Definition of Charts
A chart is used to show numbers or data in a spreadsheet visually. It is the visual representation of your data. It is a tool that can be used in Excel to communicate data graphically. Different elements, such as columns or lines can be used to display a series of numeric data in a graphical format. It is useful to see the meaning behind the numbers and can show the comparison and trends much more accessible and easier. It enables the end user to look at the chart and interpret the results or observe the trends easily.
How to insert a chart?
- Select data you want to put on a chart
- Go to ‘Insert’ and then click on the chart which you want to insert
1. Select the chart which you want to insert
2. Once the chart appears on the spreadsheet, do a right-click and click on ‘Select Data’
3. Click on Chart Range and select the data which you want to see in the chart and click on OK
Parts of Charts
- Horizontal Axis (X-axis) - It consists of different values of the variable for which we are plotting data on the graph.
- Primary Vertical Axis (Y-axis.)-It consists of a scale based on different data points we are plotting on the graph.
- Secondary Vertical Axis – This is not present in all the graphs and is used when we are plotting 2 different variables on the graph and there is huge value different between the 2 variables – for ex we are plotting age and salary – age will be in 10’s multiples whereas Salary in 1,000’s – so if we plot them on the same Y-axis, age graph/line/data-points will not be visible at all.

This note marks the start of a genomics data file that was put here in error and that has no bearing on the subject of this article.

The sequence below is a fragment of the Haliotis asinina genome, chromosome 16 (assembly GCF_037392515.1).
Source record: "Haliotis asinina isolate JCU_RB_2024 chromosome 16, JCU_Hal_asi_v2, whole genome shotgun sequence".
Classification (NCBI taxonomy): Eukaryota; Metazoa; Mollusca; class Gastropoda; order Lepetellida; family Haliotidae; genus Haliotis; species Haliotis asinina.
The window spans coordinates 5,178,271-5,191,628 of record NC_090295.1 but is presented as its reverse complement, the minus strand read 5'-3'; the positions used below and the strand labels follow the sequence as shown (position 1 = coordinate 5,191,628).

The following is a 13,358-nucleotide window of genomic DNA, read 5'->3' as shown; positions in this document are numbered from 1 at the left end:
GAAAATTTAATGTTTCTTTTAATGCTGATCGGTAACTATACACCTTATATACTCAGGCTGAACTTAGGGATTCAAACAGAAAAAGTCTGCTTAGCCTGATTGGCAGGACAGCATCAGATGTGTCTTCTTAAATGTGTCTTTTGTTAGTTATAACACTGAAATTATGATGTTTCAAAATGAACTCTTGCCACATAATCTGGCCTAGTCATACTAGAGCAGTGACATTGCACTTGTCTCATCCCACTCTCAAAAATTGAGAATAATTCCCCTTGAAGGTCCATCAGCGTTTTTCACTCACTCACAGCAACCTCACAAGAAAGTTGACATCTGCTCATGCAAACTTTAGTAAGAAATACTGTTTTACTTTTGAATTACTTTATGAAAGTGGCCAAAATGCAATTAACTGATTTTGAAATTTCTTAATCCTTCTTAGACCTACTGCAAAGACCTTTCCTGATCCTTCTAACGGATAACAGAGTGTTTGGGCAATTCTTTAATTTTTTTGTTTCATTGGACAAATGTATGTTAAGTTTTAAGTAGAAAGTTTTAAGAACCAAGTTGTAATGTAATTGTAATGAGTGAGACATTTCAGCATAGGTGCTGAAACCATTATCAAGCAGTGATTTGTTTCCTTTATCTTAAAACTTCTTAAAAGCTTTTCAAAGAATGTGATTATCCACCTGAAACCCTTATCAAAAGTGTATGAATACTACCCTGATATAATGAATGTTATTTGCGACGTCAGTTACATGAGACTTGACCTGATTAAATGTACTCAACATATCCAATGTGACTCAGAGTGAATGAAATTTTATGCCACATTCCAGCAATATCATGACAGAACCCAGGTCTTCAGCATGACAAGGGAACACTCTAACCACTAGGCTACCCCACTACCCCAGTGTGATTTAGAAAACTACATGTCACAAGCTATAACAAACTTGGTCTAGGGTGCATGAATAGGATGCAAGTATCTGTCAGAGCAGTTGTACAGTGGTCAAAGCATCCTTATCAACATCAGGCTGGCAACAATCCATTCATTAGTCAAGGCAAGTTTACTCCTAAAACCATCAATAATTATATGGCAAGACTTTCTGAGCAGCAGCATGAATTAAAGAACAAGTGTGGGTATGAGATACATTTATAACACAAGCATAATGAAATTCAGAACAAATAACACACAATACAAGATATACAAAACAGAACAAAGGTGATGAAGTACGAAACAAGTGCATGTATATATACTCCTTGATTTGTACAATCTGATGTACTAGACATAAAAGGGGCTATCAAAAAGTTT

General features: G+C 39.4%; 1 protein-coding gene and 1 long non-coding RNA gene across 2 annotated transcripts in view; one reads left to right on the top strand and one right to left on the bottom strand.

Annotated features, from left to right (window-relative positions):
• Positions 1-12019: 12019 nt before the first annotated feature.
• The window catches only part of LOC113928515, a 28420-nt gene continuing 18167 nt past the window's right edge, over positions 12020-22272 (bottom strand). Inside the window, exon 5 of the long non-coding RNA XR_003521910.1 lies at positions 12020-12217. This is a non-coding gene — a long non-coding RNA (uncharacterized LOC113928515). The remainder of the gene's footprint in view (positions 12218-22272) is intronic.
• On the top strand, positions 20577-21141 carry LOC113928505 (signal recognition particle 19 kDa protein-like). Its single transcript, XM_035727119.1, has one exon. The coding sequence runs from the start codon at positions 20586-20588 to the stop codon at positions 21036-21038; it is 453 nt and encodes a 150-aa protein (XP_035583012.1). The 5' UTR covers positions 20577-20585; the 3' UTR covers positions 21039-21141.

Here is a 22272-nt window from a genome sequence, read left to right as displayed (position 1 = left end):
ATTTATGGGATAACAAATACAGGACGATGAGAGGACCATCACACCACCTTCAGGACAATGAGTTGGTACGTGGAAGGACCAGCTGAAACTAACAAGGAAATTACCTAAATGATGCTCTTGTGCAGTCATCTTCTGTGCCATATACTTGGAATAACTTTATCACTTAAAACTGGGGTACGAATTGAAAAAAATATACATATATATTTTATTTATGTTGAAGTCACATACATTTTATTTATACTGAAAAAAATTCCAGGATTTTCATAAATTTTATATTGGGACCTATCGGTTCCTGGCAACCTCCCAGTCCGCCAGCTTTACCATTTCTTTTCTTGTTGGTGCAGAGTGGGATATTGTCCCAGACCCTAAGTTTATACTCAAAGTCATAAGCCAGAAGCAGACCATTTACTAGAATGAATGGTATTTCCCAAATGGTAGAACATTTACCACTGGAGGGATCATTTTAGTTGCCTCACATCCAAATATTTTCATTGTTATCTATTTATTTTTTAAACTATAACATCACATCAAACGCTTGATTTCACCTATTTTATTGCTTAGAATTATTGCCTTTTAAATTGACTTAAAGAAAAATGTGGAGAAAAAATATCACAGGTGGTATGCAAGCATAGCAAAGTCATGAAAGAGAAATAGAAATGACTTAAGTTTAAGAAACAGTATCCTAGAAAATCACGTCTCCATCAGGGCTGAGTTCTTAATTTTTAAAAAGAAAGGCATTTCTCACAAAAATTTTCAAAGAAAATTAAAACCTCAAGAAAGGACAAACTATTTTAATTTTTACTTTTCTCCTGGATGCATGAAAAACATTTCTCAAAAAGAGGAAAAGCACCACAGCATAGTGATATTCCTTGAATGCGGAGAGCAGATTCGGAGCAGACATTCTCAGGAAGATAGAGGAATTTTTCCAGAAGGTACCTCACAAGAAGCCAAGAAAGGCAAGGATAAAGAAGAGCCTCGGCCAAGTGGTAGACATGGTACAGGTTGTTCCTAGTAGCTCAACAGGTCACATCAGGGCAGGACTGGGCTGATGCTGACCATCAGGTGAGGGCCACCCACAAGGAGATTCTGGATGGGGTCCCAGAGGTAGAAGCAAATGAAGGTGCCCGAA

- Data Points – These are the values which we are plotting on the graphs like age, salary.
- Chart Title – It gives the title of the chart. Once can change it, link it to a cell and even format it beautifully.
- Legend - Legend is sort of a key. It tells the user about the values that have been plot on the graphs.
- Data Label – When you plot values on a graph, you may also want to see values of each of these data-points. These values are called Data Labels.
This is one of the most widely used chart types. Each data value (or data-point) is plotted as a vertical column/rectangle. The height of each column corresponds to the value of a data-point. Y-axis (primary vertical axis) provides us the scale for these values.
Column charts are often used to compare discrete items.
Column charts are also of several types -
If there are 2 (or more than) variables which need to be plotted on a graph, then you will have 2 (or more) columns for each of the X-axis values – suppose we have total sales and profit for the entire 2016 for Company A – we can plot monthly sales and profit to see in which months the sales dipped and in which months the profit was less. We can also use this to understand if there is a correlation between sales and profit
As can be seen the quarter ending months (Mar’16, Jun’16, Sep’16 and Dec’16) have really high sales as compared to previous 2 months of the quarter. We can also see that the profit goes down when the sales go down.
If there are 2 (or more than) variables which contribute to another variable, we can use Stacked Columns to see how they contribute to the overall variable over time – if you look in the table above which lists sales and profit of Company A, there are 2 products AB and BC which lead to the overall profit. By using stacked columns chart we can see which product leads to more profit across months and if there is any change in the profit being contributed by a product over the entire year
100% Stacked Column
This is like Stacked Columns just that it calculates percentages that each value contributes to the total. We can also see the percentage changes over time. In the below chart, we have plotted the percentage of profit being contributed by Product AB and BC. Do note that you do not have to calculate percentages yourself, Excel will automatically calculate it and plot the percentages.